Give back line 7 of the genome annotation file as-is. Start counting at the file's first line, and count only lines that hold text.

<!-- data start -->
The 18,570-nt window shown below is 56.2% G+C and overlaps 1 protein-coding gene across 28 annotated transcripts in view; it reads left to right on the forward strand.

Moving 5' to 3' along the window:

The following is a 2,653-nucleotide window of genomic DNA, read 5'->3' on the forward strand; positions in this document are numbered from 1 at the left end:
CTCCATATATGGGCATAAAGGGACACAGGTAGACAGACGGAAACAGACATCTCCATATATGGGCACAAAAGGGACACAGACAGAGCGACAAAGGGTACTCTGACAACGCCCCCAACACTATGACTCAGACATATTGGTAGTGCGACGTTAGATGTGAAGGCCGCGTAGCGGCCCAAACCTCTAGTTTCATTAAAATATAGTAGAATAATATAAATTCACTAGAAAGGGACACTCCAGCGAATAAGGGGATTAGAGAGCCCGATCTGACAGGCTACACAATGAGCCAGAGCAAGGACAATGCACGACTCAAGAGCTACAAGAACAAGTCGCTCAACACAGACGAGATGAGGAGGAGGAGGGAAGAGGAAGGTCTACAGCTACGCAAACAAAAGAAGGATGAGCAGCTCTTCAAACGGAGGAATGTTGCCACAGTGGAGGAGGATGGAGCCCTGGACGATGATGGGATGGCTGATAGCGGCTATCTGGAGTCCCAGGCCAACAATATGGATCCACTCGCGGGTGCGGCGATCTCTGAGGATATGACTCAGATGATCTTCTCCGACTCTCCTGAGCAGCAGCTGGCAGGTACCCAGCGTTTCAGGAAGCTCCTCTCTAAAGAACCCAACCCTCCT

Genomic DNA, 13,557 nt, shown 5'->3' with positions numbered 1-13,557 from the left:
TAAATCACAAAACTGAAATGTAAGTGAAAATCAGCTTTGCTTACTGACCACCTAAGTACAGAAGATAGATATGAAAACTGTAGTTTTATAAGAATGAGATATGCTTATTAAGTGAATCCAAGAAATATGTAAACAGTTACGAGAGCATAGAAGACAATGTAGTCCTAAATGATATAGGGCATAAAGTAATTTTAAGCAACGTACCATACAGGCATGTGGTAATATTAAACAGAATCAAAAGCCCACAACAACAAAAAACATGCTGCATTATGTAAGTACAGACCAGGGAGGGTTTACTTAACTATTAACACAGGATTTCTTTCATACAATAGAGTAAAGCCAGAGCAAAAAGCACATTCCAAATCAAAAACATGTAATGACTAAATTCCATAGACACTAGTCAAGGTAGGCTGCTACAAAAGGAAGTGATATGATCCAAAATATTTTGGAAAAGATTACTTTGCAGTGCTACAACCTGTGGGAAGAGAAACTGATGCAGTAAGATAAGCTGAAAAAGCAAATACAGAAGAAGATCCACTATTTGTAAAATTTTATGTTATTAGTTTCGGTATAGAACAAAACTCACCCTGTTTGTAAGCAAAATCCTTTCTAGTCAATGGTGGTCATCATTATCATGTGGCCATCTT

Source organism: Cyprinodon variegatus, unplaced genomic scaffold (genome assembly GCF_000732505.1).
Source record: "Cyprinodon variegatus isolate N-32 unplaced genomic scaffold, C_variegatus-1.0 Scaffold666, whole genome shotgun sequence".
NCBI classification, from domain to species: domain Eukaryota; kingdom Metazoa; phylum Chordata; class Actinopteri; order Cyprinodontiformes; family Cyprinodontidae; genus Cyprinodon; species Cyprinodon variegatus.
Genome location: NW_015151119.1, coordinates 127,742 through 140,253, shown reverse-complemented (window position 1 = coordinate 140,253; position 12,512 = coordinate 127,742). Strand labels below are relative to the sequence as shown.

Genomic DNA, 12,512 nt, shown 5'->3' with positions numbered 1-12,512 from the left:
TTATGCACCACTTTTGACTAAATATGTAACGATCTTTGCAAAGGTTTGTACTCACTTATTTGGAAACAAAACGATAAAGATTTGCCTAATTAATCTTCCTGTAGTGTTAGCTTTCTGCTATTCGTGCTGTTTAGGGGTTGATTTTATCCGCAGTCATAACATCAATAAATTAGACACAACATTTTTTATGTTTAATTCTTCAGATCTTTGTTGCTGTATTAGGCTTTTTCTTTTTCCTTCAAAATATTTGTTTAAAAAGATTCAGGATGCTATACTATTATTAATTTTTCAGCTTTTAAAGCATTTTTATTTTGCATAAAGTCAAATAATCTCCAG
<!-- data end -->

Source organism: Cyprinodon variegatus, unplaced genomic scaffold (genome assembly GCF_000732505.1).